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Convolutional Block for Image Recognition

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The basic neural network design i.e. an input layer, few dense layers, and an output layer does not work well for the image recognition system because objects can appear in lots of different places in an image. So the solution is to add one or more convolutional layers.

A convolutional block is a building block used in a convolutional neural network (CNN) for image recognition. It is made up of one or more convolutional layers, which are used to extract features from the input image. The convolutional layers are typically followed by one or more pooling layers, which are used to reduce the spatial dimensions of the feature maps while retaining the most important information.

The basic structure of a convolutional block is as follows:

The input image is passed through one or more convolutional layers, where filters are applied to the image to extract features such as edges, textures, and shapes.
The output of the convolutional layers is then passed through one or more pooling layers, which are used to down-sample the feature maps. This reduces the spatial dimensions of the feature maps, making the network more computationally efficient and reducing the risk of overfitting.
The output of the pooling layers is then passed through one or more fully connected layers, which are used to make a prediction or classify the image.
Convolutional blocks are used in the initial stages of a CNN, where the primary goal is to extract features from the input image. They are typically repeated multiple times in the network, with each block extracting more complex features from the output of the previous block. This hierarchical structure allows the network to learn increasingly complex features, leading to improved image recognition performance.

Basic Neural Network

The convolutional layer aids in the detection of patterns in our image, regardless of where they occur. These layers are quite precise when it comes to locating patterns. For relatively simple images, one or two convolutional layers and a thick layer may be enough, but for complicated images, we’ll need a few extra modifications and methods to make our model more efficient. 

CNN (Convolutional Neural Network)

We don’t normally need to know where in an image a pattern was detected down to the individual pixel because the convolutional layers look for patterns in our image and record whether or not they find such patterns in each section of our image. It is sufficient to have a rough idea of where it was discovered. We can use a technique called max pooling to tackle this problem.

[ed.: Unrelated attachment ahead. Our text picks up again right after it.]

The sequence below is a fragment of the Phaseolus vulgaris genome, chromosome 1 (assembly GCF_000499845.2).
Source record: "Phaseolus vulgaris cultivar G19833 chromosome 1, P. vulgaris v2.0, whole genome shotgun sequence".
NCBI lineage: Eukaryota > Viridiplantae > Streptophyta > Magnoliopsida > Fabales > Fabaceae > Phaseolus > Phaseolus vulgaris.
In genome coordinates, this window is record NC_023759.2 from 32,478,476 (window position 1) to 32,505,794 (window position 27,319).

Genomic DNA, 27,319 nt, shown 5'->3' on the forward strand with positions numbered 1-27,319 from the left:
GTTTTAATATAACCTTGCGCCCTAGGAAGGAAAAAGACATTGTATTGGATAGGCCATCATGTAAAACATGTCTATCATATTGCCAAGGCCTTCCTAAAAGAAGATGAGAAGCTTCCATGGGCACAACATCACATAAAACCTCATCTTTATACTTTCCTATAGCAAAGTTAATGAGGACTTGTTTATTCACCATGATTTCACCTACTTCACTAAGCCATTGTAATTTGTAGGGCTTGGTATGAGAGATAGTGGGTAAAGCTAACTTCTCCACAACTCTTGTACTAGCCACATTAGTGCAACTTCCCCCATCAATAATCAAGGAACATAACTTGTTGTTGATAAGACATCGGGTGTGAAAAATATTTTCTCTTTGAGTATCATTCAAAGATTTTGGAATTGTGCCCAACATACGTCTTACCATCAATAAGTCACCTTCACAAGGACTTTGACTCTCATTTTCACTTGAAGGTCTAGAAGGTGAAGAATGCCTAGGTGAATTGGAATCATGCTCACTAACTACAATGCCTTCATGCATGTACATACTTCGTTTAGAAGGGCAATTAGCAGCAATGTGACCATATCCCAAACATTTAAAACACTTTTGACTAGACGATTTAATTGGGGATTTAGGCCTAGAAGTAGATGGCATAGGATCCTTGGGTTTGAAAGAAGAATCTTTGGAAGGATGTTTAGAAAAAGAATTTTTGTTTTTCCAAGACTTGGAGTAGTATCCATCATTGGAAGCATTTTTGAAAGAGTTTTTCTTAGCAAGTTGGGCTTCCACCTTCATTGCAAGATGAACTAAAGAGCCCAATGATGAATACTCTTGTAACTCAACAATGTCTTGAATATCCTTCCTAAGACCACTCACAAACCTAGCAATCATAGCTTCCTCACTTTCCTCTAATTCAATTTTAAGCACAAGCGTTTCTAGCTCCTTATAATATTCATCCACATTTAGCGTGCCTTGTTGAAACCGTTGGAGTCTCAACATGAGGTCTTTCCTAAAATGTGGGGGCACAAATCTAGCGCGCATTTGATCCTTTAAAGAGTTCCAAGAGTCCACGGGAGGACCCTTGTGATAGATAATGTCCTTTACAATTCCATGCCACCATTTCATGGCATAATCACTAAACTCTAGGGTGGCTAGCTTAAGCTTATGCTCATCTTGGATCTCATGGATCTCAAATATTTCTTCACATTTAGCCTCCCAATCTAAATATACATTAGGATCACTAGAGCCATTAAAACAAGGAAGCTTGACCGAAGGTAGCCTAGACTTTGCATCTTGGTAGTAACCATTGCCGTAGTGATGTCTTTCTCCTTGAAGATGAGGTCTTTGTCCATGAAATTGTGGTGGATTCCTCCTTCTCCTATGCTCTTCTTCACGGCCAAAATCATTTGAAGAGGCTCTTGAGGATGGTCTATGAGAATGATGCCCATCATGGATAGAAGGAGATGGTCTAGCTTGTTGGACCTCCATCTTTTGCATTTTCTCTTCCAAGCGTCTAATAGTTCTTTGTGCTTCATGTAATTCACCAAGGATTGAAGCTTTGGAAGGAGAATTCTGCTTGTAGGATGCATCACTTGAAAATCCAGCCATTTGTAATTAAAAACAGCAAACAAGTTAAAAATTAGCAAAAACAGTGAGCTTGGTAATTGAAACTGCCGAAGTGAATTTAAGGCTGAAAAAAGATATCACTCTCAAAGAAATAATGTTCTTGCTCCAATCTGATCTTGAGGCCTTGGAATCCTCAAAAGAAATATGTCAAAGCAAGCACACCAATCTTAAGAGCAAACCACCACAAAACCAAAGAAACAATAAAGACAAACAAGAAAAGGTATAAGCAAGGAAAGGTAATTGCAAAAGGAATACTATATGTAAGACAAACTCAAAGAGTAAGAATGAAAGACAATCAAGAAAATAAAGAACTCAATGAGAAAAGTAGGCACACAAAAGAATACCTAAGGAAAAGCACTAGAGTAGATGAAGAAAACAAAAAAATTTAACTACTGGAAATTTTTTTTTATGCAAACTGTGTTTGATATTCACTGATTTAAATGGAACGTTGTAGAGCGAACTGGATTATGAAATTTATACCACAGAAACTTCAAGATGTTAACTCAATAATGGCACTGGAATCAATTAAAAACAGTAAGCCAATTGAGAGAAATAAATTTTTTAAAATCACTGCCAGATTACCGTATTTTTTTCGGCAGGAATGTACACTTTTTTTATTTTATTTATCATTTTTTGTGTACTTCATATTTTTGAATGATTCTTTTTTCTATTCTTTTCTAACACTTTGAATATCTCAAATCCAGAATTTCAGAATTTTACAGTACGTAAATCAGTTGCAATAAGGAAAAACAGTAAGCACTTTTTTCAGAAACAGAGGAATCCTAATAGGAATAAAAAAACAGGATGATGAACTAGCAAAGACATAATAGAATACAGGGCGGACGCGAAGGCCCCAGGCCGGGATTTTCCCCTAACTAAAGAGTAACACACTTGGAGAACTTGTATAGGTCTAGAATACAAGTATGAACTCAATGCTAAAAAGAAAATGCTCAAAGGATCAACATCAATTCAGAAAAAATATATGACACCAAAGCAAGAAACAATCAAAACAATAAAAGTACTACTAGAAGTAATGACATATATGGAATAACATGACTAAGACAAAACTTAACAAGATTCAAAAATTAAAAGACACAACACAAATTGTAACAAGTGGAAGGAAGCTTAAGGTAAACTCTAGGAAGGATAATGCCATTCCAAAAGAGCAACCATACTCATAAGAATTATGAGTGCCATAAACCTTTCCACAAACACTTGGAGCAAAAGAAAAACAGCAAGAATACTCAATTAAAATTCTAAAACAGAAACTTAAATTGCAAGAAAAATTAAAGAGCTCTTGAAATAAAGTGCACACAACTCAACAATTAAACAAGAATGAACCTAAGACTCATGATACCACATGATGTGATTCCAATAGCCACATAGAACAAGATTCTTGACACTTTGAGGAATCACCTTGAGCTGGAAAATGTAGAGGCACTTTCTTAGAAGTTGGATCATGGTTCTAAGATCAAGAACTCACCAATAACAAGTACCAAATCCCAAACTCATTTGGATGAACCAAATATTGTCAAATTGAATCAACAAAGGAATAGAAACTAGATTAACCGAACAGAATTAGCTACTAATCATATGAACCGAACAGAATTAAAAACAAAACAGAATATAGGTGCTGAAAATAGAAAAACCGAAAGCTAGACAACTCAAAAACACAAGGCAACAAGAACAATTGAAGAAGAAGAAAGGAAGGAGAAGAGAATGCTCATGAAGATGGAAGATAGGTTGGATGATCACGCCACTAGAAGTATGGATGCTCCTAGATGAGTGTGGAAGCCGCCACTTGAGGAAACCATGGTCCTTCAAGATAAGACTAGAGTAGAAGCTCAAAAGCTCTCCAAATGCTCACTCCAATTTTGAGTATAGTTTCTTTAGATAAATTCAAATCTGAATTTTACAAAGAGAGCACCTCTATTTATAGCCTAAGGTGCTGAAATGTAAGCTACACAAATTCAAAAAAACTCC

Convolutional Neural Network with Max pooling layer

The data is reduced and just the important bits are passed on by the Max-pooling layer. It aids in reducing the amount of data to be sent to the next layer. For example, if the convolutional filter produces a grid, the max-pooling layer will identify the grid’s greatest integer. Finally, it will construct a new array that will only save the integers it has chosen. We’re still recording roughly where each pattern was located in our image but with 1/4 of the data. We’ll wind up with a virtually identical result, but it’ll be a lot less work. 

Another problem with neural networks is that it tries to memorize the input data instead of learning the procedure and working. There’s a simple method to avoid this: we can force the neural network to learn as much as it can solely by memorizing the training data. The aim is to sandwich the dropout layer between other layers, which will randomly discard some of the input that passes through it by severing some of the neural network’s connections. The neural network is compelled to put up more effort to learn. Because it cannot rely on a single signal flowing through the neural network at all times, it must learn many methods to represent the same thoughts.

Dropout is a confusing concept in which we discard data to obtain a more accurate end result, but it works extremely well in practice. 

Dropout layer

These 3 layers together form the Convolutional block. We can add more than one convolutional block accordingly for complex scenarios.

Convolutional Block


Advantages of convolutional blocks in image recognition:

  • They are designed to extract features from the input image, which makes them particularly well-suited for image recognition tasks.
  • They are able to learn hierarchical features, which allows them to improve recognition performance.
  • Pooling layers used in a convolutional block reduce the spatial dimensions of the feature maps, making the network more computationally efficient and reducing the risk of overfitting.
  • They can be used to learn both local and global features, which helps to improve recognition performance.
  • They are widely used in image recognition tasks, and have been shown to achieve state-of-the-art performance in many tasks.

Disadvantages of convolutional blocks in image recognition:

  • They can be computationally intensive, especially when working with large images or many layers.
  • They may not be appropriate for all types of image recognition tasks, such as tasks that require the recognition of small objects or fine details.
  • They can be sensitive to the choice of hyperparameters, such as the number of filters and the size of the pooling window.
  • They may not be as interpretable as other types of models, making it difficult to understand how the model is making its predictions.
  • They are not the best solution for all image recognition tasks, other architectures such as capsule networks, transformer networks, and attention-based networks are known to perform well in some tasks.

Last Updated : 03 Feb, 2023
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